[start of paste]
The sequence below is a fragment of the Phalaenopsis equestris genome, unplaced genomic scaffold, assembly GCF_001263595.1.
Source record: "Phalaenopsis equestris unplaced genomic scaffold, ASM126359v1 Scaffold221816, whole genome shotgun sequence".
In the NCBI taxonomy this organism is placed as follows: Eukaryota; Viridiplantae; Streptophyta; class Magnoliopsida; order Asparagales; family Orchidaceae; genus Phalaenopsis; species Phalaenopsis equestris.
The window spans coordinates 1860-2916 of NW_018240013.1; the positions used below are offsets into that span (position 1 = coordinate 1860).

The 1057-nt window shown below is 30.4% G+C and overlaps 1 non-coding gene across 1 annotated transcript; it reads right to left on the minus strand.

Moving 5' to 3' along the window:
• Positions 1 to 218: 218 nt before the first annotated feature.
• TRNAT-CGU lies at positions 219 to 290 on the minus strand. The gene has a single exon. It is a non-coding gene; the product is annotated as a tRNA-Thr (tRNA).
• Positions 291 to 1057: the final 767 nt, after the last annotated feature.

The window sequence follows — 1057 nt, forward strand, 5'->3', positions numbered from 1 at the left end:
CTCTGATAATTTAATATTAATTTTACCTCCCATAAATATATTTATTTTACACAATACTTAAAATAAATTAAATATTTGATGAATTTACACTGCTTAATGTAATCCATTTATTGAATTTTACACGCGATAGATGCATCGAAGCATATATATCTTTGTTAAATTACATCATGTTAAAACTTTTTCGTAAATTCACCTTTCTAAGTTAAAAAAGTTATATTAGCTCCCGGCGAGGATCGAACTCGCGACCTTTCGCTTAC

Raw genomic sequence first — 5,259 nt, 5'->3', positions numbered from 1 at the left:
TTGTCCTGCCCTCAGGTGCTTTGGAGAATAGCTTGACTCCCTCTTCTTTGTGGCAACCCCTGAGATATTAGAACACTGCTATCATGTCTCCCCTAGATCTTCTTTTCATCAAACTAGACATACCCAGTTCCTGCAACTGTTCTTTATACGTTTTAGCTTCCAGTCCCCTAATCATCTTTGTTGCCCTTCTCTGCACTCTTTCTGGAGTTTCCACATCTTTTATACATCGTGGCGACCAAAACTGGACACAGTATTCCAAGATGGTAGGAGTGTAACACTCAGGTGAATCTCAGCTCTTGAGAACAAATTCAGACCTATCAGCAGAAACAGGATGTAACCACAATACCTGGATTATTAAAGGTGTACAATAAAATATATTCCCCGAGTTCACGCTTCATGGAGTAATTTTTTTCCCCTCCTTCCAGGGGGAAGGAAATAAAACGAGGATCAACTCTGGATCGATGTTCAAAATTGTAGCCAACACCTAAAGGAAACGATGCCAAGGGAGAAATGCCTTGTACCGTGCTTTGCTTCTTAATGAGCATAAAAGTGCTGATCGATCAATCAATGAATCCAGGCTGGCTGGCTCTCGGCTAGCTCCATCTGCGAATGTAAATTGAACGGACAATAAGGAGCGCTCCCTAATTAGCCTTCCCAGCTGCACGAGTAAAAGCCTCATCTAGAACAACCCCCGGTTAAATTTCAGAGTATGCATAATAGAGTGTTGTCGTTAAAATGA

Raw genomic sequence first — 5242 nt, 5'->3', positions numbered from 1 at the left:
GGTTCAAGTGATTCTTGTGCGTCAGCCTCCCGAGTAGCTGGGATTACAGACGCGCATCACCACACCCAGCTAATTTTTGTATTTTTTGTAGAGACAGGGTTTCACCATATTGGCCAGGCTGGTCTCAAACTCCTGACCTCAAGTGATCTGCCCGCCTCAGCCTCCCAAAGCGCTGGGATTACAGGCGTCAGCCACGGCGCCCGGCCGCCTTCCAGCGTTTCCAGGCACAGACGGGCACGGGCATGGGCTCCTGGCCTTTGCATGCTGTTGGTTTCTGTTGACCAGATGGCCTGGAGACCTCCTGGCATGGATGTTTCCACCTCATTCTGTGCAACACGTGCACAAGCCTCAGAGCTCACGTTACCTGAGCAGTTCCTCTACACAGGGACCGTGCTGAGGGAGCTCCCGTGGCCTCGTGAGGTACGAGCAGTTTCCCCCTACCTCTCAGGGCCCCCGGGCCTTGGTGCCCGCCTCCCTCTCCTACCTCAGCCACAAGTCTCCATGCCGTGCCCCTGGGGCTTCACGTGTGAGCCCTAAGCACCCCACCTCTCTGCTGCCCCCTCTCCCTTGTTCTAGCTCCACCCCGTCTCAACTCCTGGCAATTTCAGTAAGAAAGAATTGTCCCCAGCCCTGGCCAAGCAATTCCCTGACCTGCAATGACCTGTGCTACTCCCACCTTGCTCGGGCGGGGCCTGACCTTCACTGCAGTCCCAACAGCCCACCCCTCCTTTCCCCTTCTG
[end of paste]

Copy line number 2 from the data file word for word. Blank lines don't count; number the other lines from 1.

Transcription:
Source record: "Phalaenopsis equestris unplaced genomic scaffold, ASM126359v1 Scaffold221816, whole genome shotgun sequence".